By Jennifer Leighfield • 27 January 2021 • 14:59
Old satellites and other 'space junk' can be dangerous. CREDIT: Andrey Armyagov / Shutterstock
CATALAN ‘space agency’ NewSpace will launch its first nanosatellite into space on March 20.
It will do so from the Baikonur cosmodrome in Kazakhstan at 7.07am Catalan time.
The small satellite will improve 5G connectivity and internet access. They will also observe the Earth.
The launch was announced for the Councillor for Digital Policies and Public Administration of the Generalitat Catalana, Jordi Puignero, during the signing of contracts for the construction and launch of the first two nanosatellites which the Catalan Government will put in orbit.
It will be done through the companies Sateliot and Open Cosmos, and the second one will probably be at the end of this year or the beginning of next.
The Catalan Government will invest around €18 million in the project over four years and hopes to create 1,200 new jobs. Up to six satellites are planned within the next few years.
Puignero also said that the aim is to make Cataluña into a “digital country, not only as a consumer but also as a producer of digital technologies”.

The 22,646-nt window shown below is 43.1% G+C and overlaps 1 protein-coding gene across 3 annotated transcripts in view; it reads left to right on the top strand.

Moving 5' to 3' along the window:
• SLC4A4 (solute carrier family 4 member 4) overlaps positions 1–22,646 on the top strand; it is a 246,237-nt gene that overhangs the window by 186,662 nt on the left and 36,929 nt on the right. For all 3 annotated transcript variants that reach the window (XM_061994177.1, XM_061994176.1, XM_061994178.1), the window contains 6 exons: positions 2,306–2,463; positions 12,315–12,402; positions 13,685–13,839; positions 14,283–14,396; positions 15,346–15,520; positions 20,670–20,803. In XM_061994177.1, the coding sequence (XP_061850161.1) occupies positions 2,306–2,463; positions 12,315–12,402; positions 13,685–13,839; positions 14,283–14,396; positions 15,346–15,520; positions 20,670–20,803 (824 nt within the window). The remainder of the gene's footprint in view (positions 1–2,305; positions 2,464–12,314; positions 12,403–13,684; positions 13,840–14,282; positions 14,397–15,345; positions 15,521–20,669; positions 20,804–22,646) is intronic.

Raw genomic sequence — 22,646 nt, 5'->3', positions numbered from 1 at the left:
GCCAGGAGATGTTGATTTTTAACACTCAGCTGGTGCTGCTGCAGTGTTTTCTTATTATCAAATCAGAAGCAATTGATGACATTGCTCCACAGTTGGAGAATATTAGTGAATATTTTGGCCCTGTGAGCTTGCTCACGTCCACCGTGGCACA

The technology could be used in varied fields, such as crop or livestock control in difficult to access areas, controlling atmospheric contamination or the capacity of reservoirs.
The Catalan Government believes this is a unique opportunity to launch a new sector which could be a breath of fresh air for the region and could generate around €300 million in three or four years.
Nanosatellites are small satellites which usually weigh less than 10 kilos and have a cost of around €1 million. They can be used for about four years and have an orbit of approximately 2,000 kilometres.
The satellites used by the Catalan Space Agency, NewSpace, will be named by children in events and competitions which will be announced soon.
Some could be launched from the Lleida-Alguaire airport.
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Jennifer Leighfield, born in Salisbury, UK; resident in Malaga, Spain since 1989. Degree in Translation and Interpreting in Spanish, French and English from Malaga University (2005), specialising in Crime, Forensic Medicine and Genetics.
Published translations include three books by Richard Handscombe. Worked with Euro Weekly News since November 2006. Well-travelled throughout Spain and the rest of the world, fan of Harry Potter and most things ‘geek’.
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